Daniel Schwen | Wikimedia Commons

It seems like a silly time to ask the question “do vice presidents matter?” when every half hour there’s chatter on news networks about who Donald Trump or Hillary Clinton will choose as their running mates. But, yet, the vice presidency wasn’t always considered as significant as it is now.

A $40 million restoration project is underway at the Missouri Capitol. Phase One, on the south side of the building, is scheduled to be finished by mid-December.
Marshall Griffin | St. Louis Public Radio

Missouri's state Capitol is open for business and tourists, though it may not look like it right now.

Major renovations have been going on for months and will continue through the rest of this year. 

Kim Gardner
Jason Rosenbaum | St. Louis Public Radio

On the latest edition of the Politically Speaking podcast, St. Louis Public Radio’s Jason Rosenbaum, Jo Mannies and Rachel Lippmann welcome back state Rep. Kim Gardner to the program.

The St. Louis Democrat is one of four Democratic candidates for circuit attorney. We are running shows featuring each of the candidates this week. (Gardner was a guest on Politically Speaking before she  announced her bid for the job.)

St. Louis County Executive Stever Stenger, center, talks with state Treasurer Clint Zweifel, left, and Brian May on Tuesday. Stenger sent out a letter this month raising concerns about the North-South MetroLink line.
Jason Rosenbaum | St. Louis Public Radio

St. Louis County Executive Steve Stenger is throwing cold water on a proposal to build a North-South line for MetroLink.

Stenger's opposition isn’t going over well with some St. Louis officials, many of whom support the project as a way to spur economic development and bridge the region’s racial divide.

Republican Presidential candidate Dontald Trump points to protesters that he tells to "get out," during his speech at the Peabody Opera House in St. Louis on March 11, 2016.
Bill Greenblatt I UPI

Some of Missouri’s Republican delegates to their party’s national convention in Cleveland are involved in a national “dump Trump” campaign, which appears to be gaining at least temporary steam.

Delegate Carl Bearden, a Republican from St. Charles, acknowledged Tuesday that the movement was anti-Donald Trump, currently the presumptive nominee.  But Bearden emphasized that the effort is actually a “free the delegates’’ movement, in Missouri and nationally, to allow delegates to vote their conscience.

Patrick Hamacher
Jason Rosenbaum | St. Louis Public Radio

On the latest edition of the Politically Speaking podcast, St. Louis Public Radio’s Jason Rosenbaum, Jo Mannies and Rachel Lippmann welcome Patrick Hamacher to the program.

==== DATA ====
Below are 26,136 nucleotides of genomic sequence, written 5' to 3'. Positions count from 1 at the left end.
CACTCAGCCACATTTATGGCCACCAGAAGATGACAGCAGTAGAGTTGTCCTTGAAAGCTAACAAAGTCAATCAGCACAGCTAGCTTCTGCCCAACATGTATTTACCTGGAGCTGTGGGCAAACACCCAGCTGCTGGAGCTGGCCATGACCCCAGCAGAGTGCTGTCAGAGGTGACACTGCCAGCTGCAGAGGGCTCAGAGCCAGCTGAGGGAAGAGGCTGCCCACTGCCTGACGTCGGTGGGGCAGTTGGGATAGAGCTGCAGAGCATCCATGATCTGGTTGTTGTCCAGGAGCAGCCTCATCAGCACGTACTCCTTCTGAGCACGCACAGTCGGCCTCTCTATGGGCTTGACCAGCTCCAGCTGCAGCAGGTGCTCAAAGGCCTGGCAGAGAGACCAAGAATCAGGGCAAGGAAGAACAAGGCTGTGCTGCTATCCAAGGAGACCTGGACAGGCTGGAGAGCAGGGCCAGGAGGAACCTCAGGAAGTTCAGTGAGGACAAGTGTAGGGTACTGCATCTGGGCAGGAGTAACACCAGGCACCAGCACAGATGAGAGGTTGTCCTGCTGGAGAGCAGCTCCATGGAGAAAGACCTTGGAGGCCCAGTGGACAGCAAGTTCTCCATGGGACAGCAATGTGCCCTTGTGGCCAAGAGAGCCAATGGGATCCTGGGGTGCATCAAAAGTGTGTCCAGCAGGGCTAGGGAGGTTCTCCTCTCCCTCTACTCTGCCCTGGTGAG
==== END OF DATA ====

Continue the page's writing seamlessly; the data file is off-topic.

Hamacher is one of four Democrats running for St. Louis circuit attorney. Incumbent Circuit Attorney Jennifer Joyce is not running for re-election, which likely contributed to the larger-than-normal field. The winner of the Aug. 2 primary will likely be Joyce’s successor, since St. Louis is heavily Democratic.

Steve Harmon
Jason Rosenbaum I St. Louis Public Radio

On the latest edition of the Politically Speaking podcast, St. Louis Public Radio’s Jason Rosenbaum, Jo Mannies and Rachel Lippmann are pleased to welcome circuit attorney hopeful Steve Harmon to the program.

Harmon is one of four Democratic candidates competing to succeed St. Louis Circuit Attorney Jennifer Joyce, who has decided against running for re-election. And since St. Louis is a Democratic stronghold, the winner of the Aug. 2 primary will likely become Joyce’s successor.

U.S. Sen. Roy Blunt meets with people Feb. 20 at Washington University's Alzheimer's Research Center in St. Louis.
Jason Rosenbaum | St. Louis Public Radio | file photo

The U.S. senators representing Missouri and Illinois are playing an active role in congressional efforts to combat the opioid epidemic.

Roy Blunt, R-Mo., Claire McCaskill, D-Mo., Dick Durbin, D-Ill. and Mark Kirk, R-Ill., all voted for the popular Comprehensive Addiction Recovery Act known as CARA.

A supporter of Vermont Sen. Bernie Sanders is seated for the Missouri Democratic Party convention in Sedalia.
Jason Rosenbaum I St. Louis Public Radio

You could say that Ken Jacob was for Hillary Clinton’s presidential bid before it was cool.

The former Democratic state senator from Columbia backed Clinton when she ran against then-U.S. Sen. Barack Obama in 2008. Eight years after narrowly falling short both in Missouri and nationally that year, Clinton is poised to become the Democratic presidential nominee when the party meets for its national convention. And after being selected a Clinton delegate at congressional caucuses, Jacob will get to witness Clinton getting the nomination later this summer in Philadelphia.

Patrick Hamacher (standing) addresses a crowd gathered at Saint Louis University on June 18, 2016 for a forum with the Democratic candidates for circuit attorney.
Rachel Lippmann | St. Louis Public Radio

A two-hour debate about the root causes of crime and disparities in the system helped some St. Louis voters better understand the Democratic candidates for circuit attorney.

Mary Pat Carl, Kimberly Gardner, Patrick Hamacher and Steve Harmon gathered Saturday for the forum, sponsored by Decarcerate St. Louis.

Blunt – Flickr/Gage Skidmore; McCaskill – Flickr/SenatorMcCaskill